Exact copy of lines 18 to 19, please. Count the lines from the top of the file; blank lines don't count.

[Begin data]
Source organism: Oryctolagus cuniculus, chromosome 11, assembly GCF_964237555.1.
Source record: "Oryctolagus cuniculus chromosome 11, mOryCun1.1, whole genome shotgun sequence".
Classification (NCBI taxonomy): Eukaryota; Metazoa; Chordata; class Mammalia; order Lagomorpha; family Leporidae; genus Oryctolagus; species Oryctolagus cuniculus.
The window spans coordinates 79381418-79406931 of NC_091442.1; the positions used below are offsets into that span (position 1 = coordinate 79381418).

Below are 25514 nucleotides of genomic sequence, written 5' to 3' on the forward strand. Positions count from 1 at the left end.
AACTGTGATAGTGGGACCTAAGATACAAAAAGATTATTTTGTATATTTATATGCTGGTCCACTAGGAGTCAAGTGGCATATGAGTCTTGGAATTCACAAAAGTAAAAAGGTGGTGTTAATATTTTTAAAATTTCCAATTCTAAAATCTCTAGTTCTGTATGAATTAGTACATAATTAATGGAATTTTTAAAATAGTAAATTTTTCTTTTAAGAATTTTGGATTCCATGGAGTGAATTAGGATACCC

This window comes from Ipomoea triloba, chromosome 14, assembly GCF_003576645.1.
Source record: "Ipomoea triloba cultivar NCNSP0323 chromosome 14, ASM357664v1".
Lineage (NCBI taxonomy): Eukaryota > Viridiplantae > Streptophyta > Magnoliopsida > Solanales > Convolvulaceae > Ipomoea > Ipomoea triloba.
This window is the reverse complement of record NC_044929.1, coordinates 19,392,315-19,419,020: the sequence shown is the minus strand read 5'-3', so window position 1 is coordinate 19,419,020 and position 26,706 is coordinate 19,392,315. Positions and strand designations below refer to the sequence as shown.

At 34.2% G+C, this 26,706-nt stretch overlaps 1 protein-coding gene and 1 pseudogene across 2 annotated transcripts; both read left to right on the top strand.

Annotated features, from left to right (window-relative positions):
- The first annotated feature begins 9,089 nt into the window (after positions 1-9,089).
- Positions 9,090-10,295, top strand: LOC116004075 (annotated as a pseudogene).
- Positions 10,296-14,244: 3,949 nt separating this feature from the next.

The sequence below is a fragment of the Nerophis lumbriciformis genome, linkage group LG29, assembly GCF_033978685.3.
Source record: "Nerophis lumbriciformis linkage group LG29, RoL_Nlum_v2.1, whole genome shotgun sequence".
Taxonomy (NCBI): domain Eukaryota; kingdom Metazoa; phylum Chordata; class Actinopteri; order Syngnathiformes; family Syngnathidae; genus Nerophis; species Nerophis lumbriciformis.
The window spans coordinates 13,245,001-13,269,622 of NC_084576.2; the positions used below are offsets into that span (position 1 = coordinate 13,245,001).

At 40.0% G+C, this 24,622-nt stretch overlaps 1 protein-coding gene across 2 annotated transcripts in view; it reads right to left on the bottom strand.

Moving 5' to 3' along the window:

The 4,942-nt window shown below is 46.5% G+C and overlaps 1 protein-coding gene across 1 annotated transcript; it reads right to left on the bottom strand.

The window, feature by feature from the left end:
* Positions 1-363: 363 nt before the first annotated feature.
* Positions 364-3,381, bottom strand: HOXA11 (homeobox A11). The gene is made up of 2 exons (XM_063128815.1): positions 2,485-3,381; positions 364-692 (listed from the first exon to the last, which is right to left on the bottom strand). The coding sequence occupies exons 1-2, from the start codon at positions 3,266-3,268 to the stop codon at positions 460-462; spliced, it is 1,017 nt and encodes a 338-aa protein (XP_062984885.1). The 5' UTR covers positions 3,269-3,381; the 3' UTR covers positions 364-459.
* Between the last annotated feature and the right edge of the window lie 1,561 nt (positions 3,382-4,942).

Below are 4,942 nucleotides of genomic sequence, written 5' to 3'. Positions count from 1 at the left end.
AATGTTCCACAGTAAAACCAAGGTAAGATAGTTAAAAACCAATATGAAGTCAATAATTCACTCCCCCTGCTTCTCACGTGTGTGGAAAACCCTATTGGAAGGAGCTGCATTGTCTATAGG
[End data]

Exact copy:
Taxonomy (NCBI): domain Eukaryota; kingdom Metazoa; phylum Chordata; class Actinopteri; order Syngnathiformes; family Syngnathidae; genus Nerophis; species Nerophis lumbriciformis.
The window spans coordinates 13,245,001-13,269,622 of NC_084576.2; the positions used below are offsets into that span (position 1 = coordinate 13,245,001).